“In a growth mindset, people believe that their most basic abilities can be developed through dedication and hard work—brains and talent are just the starting point. This view creates a love of learning and a resilience that is essential for great accomplishment. Virtually all great people have had these qualities”~Carol Dweck



I loved the ability to differentiate my lessons dependent upon the grade level I was teaching; however, despite the activity or age of the student, the message remained constant, consistent, and more importantly, powerful! The ideas and conversations from our five-year-old students were just as insightful and impactful to those of our ten-year-old students.  Some of the books that I shared with classrooms are seen below.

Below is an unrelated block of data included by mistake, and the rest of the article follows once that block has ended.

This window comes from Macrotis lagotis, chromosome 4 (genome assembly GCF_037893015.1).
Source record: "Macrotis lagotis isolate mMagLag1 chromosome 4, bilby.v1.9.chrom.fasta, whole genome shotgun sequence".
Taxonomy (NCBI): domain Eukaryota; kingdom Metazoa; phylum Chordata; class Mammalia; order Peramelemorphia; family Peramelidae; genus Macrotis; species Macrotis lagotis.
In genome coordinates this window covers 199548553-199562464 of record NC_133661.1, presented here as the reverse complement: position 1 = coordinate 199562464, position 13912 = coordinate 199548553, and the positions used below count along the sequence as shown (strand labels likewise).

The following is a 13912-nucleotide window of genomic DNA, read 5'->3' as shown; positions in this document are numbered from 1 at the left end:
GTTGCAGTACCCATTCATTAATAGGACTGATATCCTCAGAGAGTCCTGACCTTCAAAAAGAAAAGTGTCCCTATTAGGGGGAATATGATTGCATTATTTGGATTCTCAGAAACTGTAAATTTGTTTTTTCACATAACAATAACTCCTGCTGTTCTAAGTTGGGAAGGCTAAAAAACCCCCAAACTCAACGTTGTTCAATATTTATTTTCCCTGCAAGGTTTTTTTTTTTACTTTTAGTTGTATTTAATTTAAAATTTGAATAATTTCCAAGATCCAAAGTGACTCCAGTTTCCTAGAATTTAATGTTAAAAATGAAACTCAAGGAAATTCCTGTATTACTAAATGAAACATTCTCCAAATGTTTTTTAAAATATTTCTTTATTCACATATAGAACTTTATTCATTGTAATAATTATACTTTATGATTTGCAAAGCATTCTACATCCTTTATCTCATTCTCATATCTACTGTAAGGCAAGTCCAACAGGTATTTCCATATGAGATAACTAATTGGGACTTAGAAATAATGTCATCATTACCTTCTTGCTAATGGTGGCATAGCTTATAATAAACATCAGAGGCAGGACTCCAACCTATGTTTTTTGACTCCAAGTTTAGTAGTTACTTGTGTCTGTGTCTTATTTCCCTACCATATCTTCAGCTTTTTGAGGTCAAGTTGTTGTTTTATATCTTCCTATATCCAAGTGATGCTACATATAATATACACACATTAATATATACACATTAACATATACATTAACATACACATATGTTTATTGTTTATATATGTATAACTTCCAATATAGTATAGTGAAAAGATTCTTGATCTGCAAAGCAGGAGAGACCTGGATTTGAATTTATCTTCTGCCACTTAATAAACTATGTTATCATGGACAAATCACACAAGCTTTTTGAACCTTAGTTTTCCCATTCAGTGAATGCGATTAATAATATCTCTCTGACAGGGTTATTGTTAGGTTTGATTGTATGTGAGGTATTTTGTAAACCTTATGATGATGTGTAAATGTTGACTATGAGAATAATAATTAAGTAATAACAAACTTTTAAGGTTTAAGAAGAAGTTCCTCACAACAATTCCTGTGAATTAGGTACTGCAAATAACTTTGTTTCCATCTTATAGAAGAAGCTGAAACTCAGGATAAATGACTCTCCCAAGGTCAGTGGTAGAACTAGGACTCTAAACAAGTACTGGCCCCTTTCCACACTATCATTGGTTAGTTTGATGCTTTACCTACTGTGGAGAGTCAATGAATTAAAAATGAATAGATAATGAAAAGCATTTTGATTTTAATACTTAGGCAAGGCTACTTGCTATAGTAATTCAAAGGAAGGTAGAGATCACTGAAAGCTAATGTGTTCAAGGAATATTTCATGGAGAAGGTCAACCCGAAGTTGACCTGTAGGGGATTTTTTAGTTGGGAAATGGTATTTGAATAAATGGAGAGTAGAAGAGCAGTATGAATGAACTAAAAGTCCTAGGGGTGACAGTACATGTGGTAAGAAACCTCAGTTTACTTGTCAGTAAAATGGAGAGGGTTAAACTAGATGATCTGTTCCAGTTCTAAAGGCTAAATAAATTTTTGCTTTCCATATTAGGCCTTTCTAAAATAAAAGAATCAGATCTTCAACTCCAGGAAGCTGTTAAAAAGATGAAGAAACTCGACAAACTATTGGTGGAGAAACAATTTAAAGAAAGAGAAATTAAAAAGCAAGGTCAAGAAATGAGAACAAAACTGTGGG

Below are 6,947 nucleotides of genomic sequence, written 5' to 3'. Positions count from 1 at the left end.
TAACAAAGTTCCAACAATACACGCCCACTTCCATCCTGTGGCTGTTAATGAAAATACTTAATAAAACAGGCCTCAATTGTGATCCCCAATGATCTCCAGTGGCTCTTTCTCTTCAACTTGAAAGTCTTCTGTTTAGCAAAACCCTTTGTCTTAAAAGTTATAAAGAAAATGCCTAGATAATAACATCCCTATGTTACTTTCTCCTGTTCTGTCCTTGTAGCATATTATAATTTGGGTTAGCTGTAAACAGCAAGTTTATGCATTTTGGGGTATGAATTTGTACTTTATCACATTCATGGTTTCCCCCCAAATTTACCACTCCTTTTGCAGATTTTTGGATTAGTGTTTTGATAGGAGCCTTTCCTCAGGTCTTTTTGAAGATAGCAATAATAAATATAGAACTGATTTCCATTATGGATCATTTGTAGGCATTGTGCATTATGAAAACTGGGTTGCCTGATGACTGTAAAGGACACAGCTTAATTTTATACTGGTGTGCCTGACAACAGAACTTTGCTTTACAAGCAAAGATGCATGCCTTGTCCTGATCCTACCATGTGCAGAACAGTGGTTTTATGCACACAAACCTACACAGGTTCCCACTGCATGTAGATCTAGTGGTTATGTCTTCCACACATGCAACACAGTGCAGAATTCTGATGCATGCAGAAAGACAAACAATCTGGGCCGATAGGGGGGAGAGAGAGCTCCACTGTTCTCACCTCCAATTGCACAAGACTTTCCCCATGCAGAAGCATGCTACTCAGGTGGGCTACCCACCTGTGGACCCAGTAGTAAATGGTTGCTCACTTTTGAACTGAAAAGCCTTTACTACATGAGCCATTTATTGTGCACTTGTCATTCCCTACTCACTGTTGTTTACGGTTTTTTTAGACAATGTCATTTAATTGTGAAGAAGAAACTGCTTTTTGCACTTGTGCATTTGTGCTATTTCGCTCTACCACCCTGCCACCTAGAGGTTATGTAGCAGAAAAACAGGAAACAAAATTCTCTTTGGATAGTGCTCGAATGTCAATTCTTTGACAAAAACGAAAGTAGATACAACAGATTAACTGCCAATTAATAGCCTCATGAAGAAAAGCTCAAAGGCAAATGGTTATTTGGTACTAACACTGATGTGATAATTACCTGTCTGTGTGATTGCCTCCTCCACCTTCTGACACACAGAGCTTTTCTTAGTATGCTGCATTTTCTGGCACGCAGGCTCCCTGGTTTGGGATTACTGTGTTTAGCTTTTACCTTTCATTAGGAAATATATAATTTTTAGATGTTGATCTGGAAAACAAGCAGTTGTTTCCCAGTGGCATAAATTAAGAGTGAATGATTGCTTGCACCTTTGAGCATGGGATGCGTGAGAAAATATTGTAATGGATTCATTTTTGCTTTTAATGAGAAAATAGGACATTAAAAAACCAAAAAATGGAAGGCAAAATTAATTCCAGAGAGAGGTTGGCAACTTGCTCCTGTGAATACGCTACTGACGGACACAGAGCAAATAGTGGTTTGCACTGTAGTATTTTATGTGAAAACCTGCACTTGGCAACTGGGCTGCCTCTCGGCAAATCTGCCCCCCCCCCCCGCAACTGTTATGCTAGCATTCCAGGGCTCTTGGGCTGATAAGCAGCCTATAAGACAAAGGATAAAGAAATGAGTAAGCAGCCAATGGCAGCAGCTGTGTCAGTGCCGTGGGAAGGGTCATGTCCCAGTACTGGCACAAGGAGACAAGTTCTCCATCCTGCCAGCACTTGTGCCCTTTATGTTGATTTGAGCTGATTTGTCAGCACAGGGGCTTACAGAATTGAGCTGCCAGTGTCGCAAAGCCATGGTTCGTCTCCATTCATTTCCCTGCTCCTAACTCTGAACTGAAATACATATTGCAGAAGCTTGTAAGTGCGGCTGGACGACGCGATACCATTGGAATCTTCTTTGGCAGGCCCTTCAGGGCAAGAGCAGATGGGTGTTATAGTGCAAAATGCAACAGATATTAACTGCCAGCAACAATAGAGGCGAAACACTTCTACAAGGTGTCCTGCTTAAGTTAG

One of my favorite activities was when I played choose a side with each class towards the end of our lesson.  One side of the room represented a fixed mindset, while the other side of the room represented a growth mindset.  Students started in the center of the classroom and chose their side depending on the phrase I said.  We started with phrases such as, “I’ll never be as smart as him” (fixed mindset) to “I made a mistake, but what can I do to improve next time?” (growth mindset).  The one phrase that split the room in almost EVERY single classroom was the phrase “It’s good enough”.  While I loved seeing the differing of opinions as students stood on either side of the room intently wondering if they were “right”, what I loved even more were the rationales given for why they were standing on the chosen side.  Should our work ever be good enough?  It was amazing to see the shift when I added “It’s good enough, BUT what could I do to make it EVEN better?”-Ah-ha! Transition emerged from what was thought by some to be a growth mindset to the realization that they were actually in a fixed mindset before adding a few more words.  It’s a perfect example of how a growth mindset can impact our instruction each and every day.